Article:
Late Medieval Religion and Its Critics 
Late Medieval Religion and Its Critics
by Yale / Keith Wrightson
Video Lecture 7 of 25
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Date Added: June 15, 2011

Lecture Description

In this lecture Professor Wrightson surveys the religious landscape of England during the later medieval period through to the reign of Henry VIII and the beginnings of the reformation. He notes that while the late medieval church was more vibrant and popular than many early triumphal analysis of the reformation allowed for, there were, nonetheless, critics of Catholicism within England. He traces the earlier opposition to the church as arising from three primary groups: those educated clerics and laymen who desired reform within the church, the small pockets of Lollards within England who opposed traditional religion, and the group of people influenced by European reformation thought who would later work to implement doctrinal change within the Church of England. Professor Wrightson also provides an analysis of late medieval piety and the role that the traditional church played in people's daily lives at the local level prior to the reformation.

Reading assignment:
Haigh, English Reformations, prologue and chapters 1-3

Course Index

Course Description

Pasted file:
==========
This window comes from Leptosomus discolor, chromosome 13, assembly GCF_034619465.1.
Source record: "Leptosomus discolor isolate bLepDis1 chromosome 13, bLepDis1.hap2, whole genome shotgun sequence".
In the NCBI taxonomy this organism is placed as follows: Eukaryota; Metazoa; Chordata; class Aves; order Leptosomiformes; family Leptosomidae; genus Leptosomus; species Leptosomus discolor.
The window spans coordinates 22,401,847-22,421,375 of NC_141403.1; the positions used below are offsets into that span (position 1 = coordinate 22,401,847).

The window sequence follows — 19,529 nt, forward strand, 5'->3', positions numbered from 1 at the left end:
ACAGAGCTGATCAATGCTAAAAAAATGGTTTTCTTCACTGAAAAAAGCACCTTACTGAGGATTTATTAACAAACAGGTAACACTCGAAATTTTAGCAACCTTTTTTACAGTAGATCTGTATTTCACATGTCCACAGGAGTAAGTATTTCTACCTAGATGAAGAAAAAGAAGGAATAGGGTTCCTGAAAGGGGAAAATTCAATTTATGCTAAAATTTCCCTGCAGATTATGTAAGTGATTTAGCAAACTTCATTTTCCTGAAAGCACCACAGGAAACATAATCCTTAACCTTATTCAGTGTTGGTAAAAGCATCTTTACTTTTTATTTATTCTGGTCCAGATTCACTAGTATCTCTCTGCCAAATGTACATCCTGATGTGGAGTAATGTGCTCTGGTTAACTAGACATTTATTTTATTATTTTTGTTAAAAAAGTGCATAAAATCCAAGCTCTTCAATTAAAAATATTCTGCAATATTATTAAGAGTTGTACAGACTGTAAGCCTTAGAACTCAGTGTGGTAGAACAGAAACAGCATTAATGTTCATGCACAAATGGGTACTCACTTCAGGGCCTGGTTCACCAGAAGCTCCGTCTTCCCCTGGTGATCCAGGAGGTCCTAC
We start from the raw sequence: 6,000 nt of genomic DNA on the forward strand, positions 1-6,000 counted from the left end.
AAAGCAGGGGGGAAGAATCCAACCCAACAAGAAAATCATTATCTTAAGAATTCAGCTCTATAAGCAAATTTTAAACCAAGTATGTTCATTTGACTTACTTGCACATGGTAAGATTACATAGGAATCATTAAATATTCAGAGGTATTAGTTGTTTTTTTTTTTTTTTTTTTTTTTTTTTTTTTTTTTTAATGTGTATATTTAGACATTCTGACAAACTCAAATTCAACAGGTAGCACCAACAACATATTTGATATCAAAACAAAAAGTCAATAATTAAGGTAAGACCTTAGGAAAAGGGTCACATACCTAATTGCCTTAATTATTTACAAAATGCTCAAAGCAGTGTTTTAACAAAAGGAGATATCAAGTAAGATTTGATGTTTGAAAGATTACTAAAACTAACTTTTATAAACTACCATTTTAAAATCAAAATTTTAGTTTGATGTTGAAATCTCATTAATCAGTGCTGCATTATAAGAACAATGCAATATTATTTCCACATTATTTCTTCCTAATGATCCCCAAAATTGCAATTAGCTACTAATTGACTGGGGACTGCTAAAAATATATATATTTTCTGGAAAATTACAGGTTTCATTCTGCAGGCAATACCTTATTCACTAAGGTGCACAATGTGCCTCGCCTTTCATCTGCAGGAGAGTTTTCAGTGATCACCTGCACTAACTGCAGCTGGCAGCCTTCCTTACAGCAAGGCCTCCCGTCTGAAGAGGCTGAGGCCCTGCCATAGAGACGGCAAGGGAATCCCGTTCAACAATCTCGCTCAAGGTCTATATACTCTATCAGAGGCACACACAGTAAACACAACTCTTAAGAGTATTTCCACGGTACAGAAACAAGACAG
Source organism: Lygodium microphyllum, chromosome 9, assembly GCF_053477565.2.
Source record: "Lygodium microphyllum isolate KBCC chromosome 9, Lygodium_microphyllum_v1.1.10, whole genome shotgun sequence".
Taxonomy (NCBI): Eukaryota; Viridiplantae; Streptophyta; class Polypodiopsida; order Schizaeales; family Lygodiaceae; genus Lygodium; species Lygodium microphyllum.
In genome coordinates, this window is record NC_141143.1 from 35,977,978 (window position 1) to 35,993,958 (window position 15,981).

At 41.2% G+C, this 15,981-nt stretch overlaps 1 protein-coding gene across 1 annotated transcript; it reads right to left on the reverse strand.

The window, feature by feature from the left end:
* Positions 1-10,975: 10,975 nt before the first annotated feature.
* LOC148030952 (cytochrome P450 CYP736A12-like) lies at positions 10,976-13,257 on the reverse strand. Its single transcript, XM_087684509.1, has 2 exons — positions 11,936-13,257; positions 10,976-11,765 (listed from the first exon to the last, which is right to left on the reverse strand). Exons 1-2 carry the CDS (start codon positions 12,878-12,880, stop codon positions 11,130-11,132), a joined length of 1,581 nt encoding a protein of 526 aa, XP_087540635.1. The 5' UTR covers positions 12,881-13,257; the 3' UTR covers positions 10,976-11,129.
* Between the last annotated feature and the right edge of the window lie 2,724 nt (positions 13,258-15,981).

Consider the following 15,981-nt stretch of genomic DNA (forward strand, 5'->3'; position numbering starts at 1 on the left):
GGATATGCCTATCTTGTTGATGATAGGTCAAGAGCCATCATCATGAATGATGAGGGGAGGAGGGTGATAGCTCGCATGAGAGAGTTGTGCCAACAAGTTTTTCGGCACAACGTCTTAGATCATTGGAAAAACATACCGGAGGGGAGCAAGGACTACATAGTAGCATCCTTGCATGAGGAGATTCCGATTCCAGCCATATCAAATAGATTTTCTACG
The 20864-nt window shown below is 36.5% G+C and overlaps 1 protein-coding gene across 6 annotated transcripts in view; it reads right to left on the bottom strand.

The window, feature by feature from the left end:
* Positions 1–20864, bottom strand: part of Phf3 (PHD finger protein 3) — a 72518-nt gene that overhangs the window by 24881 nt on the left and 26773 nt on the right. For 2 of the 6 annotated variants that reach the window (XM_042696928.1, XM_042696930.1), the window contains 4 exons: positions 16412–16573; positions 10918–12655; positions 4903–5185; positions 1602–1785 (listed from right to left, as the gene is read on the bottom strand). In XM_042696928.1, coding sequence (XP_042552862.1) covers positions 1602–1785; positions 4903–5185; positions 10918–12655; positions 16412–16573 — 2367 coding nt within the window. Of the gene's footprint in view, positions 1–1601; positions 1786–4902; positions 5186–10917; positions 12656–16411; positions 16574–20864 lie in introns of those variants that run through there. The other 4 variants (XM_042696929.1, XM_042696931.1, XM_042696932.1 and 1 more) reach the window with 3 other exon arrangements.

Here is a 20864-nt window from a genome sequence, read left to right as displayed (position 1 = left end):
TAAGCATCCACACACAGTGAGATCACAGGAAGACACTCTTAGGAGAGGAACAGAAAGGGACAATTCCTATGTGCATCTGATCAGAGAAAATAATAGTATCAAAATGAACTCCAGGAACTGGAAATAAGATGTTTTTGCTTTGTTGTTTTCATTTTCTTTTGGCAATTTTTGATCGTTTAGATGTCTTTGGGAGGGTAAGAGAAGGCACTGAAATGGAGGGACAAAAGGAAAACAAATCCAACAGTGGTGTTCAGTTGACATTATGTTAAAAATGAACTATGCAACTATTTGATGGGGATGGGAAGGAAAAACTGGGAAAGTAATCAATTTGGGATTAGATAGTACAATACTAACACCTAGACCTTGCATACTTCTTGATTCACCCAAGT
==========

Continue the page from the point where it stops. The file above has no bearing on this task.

This course is intended to provide an up-to-date introduction to the development of English society between the late fifteenth and the early eighteenth centuries. Particular issues addressed in the lectures will include: the changing social structure; households; local communities; gender roles; economic development; urbanization; religious change from the Reformation to the Act of Toleration; the Tudor and Stuart monarchies; rebellion, popular protest and civil war; witchcraft; education, literacy and print culture; crime and the law; poverty and social welfare; the changing structures and dynamics of political participation and the emergence of parliamentary government.

Course Structure:
This Yale College course, taught on campus twice per week for 50 minutes, was recorded for Open Yale Courses in Fall 2009.

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